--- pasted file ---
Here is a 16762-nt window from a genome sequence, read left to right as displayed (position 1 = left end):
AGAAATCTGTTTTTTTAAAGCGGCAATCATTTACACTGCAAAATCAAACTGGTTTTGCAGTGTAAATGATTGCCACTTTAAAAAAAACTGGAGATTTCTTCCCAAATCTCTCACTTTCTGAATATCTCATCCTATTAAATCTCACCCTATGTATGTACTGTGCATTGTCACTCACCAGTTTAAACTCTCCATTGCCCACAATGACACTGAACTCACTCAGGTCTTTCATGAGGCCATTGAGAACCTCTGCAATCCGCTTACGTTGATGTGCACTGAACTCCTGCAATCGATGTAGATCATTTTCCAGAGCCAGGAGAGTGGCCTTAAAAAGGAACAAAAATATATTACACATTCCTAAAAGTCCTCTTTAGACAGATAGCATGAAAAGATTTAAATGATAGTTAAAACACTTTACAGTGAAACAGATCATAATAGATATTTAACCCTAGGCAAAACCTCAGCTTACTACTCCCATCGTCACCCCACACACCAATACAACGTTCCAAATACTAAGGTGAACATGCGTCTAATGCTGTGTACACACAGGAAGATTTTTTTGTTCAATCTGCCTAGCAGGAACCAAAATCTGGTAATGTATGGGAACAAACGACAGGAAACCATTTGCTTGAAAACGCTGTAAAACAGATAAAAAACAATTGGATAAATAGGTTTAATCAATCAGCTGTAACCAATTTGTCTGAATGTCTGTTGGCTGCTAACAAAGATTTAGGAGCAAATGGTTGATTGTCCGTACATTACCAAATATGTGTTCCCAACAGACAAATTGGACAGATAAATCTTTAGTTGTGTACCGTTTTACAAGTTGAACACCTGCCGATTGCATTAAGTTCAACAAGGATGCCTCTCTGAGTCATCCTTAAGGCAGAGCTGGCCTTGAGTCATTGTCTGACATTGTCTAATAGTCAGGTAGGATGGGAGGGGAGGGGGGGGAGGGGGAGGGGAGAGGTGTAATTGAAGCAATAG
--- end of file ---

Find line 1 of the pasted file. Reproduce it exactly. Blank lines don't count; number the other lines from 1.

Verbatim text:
Here is a 16762-nt window from a genome sequence, read left to right as displayed (position 1 = left end):